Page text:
The handle has a good ergonomic feel to it and its the right height. The blades lived up to their billing. After adjusting the height, I had no problems cutting down our tall grass. Keep in mind that this mower does not cut in reverse. This model cuts but doesn't mulch. It doesn't come with a grass catcher either. Unlike older mowers this model's mounted shield keeps the grass from discharging at the top. On a roll, I went ahead and mowed the side yards before tackling my larger front yard. I noticed its touch and go with taller weeds randomly growing in my yard. Its a given that I'll have to break out my grass trimmer for those. Now for the raking.

The company boasts an "Inertia Drive Reel" for extra cutting power. Whatever the manufacturer is tagging it, it works. I could feel and see the difference after comparing it to my neighbor's new Scott push mower. The stay sharp blades definitely held their own on my stubborn grass. Compared to my neighbor's mower, the blades were indeed sharper and ready for the task. The steel blades are first rate. Even though it doesn't mulch, the only real pings I have on this Fiskar product are the plastic parts (wheels and adjustment levers). The rear wheels are iffy at best. I'm quite sure that with continuous use they'll bite the dust long before the blades.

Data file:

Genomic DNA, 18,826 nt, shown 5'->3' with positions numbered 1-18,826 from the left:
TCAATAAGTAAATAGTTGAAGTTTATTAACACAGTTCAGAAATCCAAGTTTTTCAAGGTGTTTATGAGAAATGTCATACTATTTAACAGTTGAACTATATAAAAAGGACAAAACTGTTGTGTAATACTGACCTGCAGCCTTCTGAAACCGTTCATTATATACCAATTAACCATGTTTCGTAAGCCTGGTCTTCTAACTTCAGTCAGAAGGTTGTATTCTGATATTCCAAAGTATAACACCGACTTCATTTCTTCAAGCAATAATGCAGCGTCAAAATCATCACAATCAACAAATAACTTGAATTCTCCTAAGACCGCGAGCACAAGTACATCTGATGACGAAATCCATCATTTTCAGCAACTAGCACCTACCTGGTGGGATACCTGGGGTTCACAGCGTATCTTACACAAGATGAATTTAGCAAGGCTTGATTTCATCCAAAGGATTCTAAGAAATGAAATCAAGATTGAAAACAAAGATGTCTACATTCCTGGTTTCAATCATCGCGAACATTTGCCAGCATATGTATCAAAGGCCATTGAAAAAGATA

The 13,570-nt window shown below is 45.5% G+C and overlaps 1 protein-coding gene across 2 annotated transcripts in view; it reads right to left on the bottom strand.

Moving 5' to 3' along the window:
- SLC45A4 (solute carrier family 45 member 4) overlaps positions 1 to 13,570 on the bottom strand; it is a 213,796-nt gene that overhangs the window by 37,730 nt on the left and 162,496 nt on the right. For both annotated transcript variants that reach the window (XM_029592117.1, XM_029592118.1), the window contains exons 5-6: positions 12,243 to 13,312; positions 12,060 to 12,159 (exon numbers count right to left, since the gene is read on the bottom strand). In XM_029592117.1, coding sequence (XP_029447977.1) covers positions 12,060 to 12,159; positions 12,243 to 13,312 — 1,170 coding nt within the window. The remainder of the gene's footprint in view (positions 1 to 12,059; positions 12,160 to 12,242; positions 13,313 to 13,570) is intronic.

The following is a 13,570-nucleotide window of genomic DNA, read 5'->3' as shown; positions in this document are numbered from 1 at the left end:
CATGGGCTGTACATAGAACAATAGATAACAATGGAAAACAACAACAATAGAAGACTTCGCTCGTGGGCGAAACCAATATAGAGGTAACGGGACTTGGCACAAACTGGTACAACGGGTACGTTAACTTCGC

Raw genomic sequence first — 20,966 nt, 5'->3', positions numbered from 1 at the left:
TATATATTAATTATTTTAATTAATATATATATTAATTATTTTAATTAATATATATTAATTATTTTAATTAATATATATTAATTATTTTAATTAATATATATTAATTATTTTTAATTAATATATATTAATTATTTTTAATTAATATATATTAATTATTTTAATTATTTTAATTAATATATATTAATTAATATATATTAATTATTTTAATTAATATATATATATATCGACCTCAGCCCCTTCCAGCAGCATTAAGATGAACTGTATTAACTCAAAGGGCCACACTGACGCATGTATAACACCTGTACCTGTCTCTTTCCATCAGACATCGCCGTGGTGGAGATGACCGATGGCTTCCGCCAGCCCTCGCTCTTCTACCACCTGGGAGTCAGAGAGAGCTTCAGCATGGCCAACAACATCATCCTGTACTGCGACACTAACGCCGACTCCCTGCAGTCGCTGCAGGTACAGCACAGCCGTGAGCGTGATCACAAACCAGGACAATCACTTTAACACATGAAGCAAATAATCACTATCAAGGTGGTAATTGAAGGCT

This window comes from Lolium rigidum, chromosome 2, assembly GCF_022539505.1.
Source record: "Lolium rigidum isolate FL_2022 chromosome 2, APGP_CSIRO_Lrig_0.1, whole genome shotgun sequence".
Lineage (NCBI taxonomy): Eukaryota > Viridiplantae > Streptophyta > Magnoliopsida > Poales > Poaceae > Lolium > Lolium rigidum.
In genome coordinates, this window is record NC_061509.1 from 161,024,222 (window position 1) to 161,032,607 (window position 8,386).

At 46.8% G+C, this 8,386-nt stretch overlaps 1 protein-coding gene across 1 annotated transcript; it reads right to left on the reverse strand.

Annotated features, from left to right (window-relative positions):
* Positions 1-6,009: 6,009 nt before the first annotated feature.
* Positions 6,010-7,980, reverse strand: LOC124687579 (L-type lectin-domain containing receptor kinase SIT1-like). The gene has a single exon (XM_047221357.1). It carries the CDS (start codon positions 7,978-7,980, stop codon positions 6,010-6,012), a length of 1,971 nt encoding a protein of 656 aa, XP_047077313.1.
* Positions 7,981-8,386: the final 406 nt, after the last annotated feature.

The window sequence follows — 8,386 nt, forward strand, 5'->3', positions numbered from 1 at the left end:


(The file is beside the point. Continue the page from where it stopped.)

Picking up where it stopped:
Fiskar tags this lawn mower with a two year warranty. I called their toll free number (866) 348-5661) for information regarding a grass catcher for this product. I have to say that the Madison, Wisconsin based company has an outstanding customer service staff on board. They were friendly and informative. According to the Fiskar customer service rep a grass catcher for this model will be available in late July of this year.

Even with my issue with the plastic parts I find myself liking this product. Its ideal for small and medium sized lawns. The Fiskars 6208 Mower is a quiet, gas free alternative that does the job. When the company finally releases the grass catcher it will be the go to push reel mower.